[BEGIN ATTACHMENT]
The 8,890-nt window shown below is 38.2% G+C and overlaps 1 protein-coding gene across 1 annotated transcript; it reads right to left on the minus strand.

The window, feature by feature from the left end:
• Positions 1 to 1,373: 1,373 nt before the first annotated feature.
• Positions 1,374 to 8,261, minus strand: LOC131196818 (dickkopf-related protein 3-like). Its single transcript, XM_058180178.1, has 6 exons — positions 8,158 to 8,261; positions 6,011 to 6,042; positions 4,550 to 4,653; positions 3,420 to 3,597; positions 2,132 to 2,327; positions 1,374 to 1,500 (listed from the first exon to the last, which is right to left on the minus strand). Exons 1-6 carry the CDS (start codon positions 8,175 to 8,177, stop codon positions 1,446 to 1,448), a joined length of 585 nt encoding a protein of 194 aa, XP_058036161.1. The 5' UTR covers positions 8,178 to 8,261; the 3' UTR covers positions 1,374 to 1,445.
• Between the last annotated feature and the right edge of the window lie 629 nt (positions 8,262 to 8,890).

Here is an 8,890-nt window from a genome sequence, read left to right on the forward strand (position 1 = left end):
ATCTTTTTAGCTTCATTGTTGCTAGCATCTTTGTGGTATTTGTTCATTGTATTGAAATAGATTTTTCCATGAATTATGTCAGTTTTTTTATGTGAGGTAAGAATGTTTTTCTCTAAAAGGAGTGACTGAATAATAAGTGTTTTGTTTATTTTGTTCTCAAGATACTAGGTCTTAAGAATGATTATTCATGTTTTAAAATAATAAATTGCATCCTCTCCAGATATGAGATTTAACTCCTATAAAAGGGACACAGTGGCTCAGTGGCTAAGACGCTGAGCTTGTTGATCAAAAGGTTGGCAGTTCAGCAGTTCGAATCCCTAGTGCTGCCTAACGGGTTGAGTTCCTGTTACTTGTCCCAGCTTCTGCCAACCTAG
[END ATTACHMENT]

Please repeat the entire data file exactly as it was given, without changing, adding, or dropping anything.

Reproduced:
The 8,890-nt window shown below is 38.2% G+C and overlaps 1 protein-coding gene across 1 annotated transcript; it reads right to left on the minus strand.

The window, feature by feature from the left end:
• Positions 1 to 1,373: 1,373 nt before the first annotated feature.
• Positions 1,374 to 8,261, minus strand: LOC131196818 (dickkopf-related protein 3-like). Its single transcript, XM_058180178.1, has 6 exons — positions 8,158 to 8,261; positions 6,011 to 6,042; positions 4,550 to 4,653; positions 3,420 to 3,597; positions 2,132 to 2,327; positions 1,374 to 1,500 (listed from the first exon to the last, which is right to left on the minus strand). Exons 1-6 carry the CDS (start codon positions 8,175 to 8,177, stop codon positions 1,446 to 1,448), a joined length of 585 nt encoding a protein of 194 aa, XP_058036161.1. The 5' UTR covers positions 8,178 to 8,261; the 3' UTR covers positions 1,374 to 1,445.
• Between the last annotated feature and the right edge of the window lie 629 nt (positions 8,262 to 8,890).

Here is an 8,890-nt window from a genome sequence, read left to right on the forward strand (position 1 = left end):
ATCTTTTTAGCTTCATTGTTGCTAGCATCTTTGTGGTATTTGTTCATTGTATTGAAATAGATTTTTCCATGAATTATGTCAGTTTTTTTATGTGAGGTAAGAATGTTTTTCTCTAAAAGGAGTGACTGAATAATAAGTGTTTTGTTTATTTTGTTCTCAAGATACTAGGTCTTAAGAATGATTATTCATGTTTTAAAATAATAAATTGCATCCTCTCCAGATATGAGATTTAACTCCTATAAAAGGGACACAGTGGCTCAGTGGCTAAGACGCTGAGCTTGTTGATCAAAAGGTTGGCAGTTCAGCAGTTCGAATCCCTAGTGCTGCCTAACGGGTTGAGTTCCTGTTACTTGTCCCAGCTTCTGCCAACCTAG